5. Dry the potatoes: It is important to dry your potatoes before frying them to prevent spattering. Use a clean towel to pat them dry on a sheet pan or put them into a salad dryer to remove the excess moisture. If you store the potatoes uncovered in your cooler overnight, this will help to further dry them out.
  6. Blanch the potatoes: Begin to blanch the potatoes by frying them at 325 degrees for 3-6 minutes. The time will vary depending on the cut of your fries. Shoestring fries, also known as matchsticks, are only 1/8 inch thick and cook in a minute or less. Small, 1/4 inch French fry cuts take 2-3 minutes. Larger cuts like 3/8 or 1/2 inches will take 4-6 minutes. You are done blanching the potatoes when you can bend them without breaking them.
  7. Cool the fries: For efficiency, you can blanch several batches of potatoes and let them cool in your fridge or walk-in cooler. When it’s almost time to serve them, remove them from the cooler to be fried a second time.
  8. seasoned french fries
  9. Fry them again: After cooling the fries, fry them a second time at 375 degrees for 2-3 minutes. Since you have already blanched the potatoes to partially cook them, this second round in the fryer will make them crispy. Look for a golden brown exterior to know they’re finished.
  10. Season the fries: Be sure to season your fries while the oil is hot. The hot oil will help your seasonings stick to the fries. Use salt, spices, fresh herbs, or even oils to flavor your fries.
  11. Serve: The ideal holding time for french fries is no more than 5 to 10 minutes. After that, the fries will lose some of their crispiness and become cold.

Creating the perfect french fries takes time. This process will help you to achieve the crispiest final product, but you can always adjust the frying time if you prefer soft fries. Experiment with seasonings, cuts, or even frying oils to create the best signature fries for your establishment.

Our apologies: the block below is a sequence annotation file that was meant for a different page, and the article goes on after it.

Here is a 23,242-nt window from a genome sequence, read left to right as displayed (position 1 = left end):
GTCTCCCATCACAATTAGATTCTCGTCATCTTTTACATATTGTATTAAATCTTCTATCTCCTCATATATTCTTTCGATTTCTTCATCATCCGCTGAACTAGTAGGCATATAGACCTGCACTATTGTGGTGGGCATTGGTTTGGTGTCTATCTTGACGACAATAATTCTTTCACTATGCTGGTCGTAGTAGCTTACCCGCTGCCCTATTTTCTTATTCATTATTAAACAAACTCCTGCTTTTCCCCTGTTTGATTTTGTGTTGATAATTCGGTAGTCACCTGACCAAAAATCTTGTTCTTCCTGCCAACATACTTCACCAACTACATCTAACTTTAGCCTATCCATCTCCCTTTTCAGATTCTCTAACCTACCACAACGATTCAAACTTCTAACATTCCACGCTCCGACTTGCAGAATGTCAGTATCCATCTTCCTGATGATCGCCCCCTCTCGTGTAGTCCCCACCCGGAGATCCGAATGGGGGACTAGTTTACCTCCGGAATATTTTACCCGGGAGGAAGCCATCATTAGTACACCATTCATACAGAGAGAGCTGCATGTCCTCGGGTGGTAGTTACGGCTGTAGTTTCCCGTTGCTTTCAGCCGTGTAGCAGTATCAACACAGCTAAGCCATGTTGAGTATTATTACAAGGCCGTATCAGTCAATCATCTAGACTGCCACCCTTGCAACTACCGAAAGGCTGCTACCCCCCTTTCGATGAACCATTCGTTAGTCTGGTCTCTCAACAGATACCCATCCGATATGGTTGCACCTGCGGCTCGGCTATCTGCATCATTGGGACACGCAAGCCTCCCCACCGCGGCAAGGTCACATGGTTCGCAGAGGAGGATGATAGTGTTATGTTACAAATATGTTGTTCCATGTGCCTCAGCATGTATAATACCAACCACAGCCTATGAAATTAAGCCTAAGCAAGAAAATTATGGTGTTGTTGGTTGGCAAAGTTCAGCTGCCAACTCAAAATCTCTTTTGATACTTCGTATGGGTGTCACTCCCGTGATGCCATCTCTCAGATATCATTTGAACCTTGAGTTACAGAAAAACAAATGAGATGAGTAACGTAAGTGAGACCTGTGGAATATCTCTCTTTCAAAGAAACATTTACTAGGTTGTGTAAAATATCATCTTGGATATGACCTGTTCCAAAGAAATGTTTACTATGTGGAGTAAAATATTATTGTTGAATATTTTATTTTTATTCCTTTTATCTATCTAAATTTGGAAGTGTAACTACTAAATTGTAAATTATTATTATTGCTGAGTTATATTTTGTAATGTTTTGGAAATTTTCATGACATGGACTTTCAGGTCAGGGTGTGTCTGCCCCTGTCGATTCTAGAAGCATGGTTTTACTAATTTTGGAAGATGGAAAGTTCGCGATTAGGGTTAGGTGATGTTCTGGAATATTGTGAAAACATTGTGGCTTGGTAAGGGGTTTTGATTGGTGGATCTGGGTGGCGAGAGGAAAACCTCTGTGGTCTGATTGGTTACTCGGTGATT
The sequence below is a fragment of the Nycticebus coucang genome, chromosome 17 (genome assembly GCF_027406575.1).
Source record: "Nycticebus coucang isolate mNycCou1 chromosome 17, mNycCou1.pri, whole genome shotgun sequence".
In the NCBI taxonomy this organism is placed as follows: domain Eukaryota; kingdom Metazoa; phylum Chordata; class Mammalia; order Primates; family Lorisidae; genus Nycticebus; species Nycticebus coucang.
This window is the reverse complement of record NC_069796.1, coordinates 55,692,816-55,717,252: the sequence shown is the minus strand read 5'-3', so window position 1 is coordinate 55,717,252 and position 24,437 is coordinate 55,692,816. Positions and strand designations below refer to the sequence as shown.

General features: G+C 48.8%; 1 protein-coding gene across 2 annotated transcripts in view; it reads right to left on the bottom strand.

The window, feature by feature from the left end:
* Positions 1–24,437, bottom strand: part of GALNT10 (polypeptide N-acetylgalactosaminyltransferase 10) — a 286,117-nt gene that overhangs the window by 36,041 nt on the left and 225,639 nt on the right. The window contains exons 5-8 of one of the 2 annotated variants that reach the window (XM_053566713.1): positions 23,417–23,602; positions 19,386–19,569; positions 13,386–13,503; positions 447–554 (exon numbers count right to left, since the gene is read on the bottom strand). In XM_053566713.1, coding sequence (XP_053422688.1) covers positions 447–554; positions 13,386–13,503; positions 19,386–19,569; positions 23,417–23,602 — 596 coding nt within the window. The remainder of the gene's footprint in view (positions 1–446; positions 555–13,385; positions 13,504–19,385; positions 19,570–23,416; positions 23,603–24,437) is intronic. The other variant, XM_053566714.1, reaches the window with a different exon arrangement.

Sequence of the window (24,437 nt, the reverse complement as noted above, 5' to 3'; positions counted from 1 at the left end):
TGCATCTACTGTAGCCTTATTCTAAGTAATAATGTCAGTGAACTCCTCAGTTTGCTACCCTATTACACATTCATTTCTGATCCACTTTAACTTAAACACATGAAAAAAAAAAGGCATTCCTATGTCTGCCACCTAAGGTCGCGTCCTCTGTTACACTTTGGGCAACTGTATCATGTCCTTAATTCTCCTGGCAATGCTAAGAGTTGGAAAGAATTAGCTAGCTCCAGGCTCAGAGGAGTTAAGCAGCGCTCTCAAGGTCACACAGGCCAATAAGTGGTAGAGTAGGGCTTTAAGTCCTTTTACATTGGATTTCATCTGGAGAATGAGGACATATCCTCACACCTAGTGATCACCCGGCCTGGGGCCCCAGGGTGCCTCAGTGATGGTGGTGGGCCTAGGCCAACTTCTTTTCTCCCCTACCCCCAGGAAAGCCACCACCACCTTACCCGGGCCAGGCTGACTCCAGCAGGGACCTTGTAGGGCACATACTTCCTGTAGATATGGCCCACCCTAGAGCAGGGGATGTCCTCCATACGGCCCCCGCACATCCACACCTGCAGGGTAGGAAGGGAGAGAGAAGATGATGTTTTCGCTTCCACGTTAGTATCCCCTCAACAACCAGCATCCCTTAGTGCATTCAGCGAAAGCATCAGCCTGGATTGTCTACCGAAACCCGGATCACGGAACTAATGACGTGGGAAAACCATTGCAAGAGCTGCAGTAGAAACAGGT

Related Resources

French Fry Cutter Buying Guide

Fresh cut fries are a big moneymaker for anyone in the foodservice industry. From concessions, to bars, to casual restaurants, customers are always looking for good fries to complement their meals or munch on as a midnight snack. A french fry cutter is the perfect way to reduce prep time, ensure uniformity in your fries, and provide the freshest tasting product! This guide will teach you how to cut french fries while determining the best french fry cutter for your application. Shop All Commercial French Fry Cutters

How to Clean & Boil Out a Deep Fryer

Regularly cleaning deep fryers is essential for establishments like Southern kitchens, fast food operations, and diners that rely heavily on their fryer. One of the best ways to clean your fryer is by boiling it out. Keep reading to learn what boiling out a deep fryer means, why you should do it regularly, and how to boil out your deep fryer successfully with these easy steps. Shop All Fryer Cleaner What Does It Mean to Boil Out a Deep Fryer? Boiling out a deep fryer is the process of removing old oil , adding water and cleaning solution, and then boiling the water to thoroughly clean the interior of the fryer and remove any hard, stuck-on grime. Why Should I Boil Out My Deep Fryer? One of the main reasons you should boil out your deep frye

French Fry Holder Guide

French fries are an all-time favorite, and serving them up in the right french fry holder is important. French fry containers come in a variety of materials and shapes, making it easy to find one to match the style of your business. As a bonus, they also help you serve a consistent portion to guests and manage product costs efficiently.